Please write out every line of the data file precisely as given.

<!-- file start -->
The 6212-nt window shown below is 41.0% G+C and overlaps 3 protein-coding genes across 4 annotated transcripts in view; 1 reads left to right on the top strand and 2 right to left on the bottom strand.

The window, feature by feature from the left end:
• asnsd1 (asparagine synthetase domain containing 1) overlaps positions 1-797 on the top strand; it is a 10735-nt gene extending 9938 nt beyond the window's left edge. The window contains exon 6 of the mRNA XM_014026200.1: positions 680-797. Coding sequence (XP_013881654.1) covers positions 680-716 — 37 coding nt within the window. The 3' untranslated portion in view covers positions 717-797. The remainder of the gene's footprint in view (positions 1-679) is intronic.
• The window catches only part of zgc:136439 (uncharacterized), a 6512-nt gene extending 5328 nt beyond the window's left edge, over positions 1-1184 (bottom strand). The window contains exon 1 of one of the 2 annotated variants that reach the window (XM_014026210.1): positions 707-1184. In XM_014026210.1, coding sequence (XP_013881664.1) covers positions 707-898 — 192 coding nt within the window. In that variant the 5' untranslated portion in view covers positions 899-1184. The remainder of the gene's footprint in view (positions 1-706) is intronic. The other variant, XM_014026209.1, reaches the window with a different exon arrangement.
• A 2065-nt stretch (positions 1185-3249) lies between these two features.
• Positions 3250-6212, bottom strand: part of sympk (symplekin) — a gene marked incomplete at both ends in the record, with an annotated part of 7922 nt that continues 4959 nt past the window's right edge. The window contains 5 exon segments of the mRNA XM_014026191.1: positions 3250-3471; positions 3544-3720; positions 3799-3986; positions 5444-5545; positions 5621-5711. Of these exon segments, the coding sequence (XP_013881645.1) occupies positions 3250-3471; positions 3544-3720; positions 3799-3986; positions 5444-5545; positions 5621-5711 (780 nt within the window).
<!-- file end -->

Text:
The 6212-nt window shown below is 41.0% G+C and overlaps 3 protein-coding genes across 4 annotated transcripts in view; 1 reads left to right on the top strand and 2 right to left on the bottom strand.

The window, feature by feature from the left end:
• asnsd1 (asparagine synthetase domain containing 1) overlaps positions 1-797 on the top strand; it is a 10735-nt gene extending 9938 nt beyond the window's left edge. The window contains exon 6 of the mRNA XM_014026200.1: positions 680-797. Coding sequence (XP_013881654.1) covers positions 680-716 — 37 coding nt within the window. The 3' untranslated portion in view covers positions 717-797. The remainder of the gene's footprint in view (positions 1-679) is intronic.
• The window catches only part of zgc:136439 (uncharacterized), a 6512-nt gene extending 5328 nt beyond the window's left edge, over positions 1-1184 (bottom strand). The window contains exon 1 of one of the 2 annotated variants that reach the window (XM_014026210.1): positions 707-1184. In XM_014026210.1, coding sequence (XP_013881664.1) covers positions 707-898 — 192 coding nt within the window. In that variant the 5' untranslated portion in view covers positions 899-1184. The remainder of the gene's footprint in view (positions 1-706) is intronic. The other variant, XM_014026209.1, reaches the window with a different exon arrangement.
• A 2065-nt stretch (positions 1185-3249) lies between these two features.
• Positions 3250-6212, bottom strand: part of sympk (symplekin) — a gene marked incomplete at both ends in the record, with an annotated part of 7922 nt that continues 4959 nt past the window's right edge. The window contains 5 exon segments of the mRNA XM_014026191.1: positions 3250-3471; positions 3544-3720; positions 3799-3986; positions 5444-5545; positions 5621-5711. Of these exon segments, the coding sequence (XP_013881645.1) occupies positions 3250-3471; positions 3544-3720; positions 3799-3986; positions 5444-5545; positions 5621-5711 (780 nt within the window).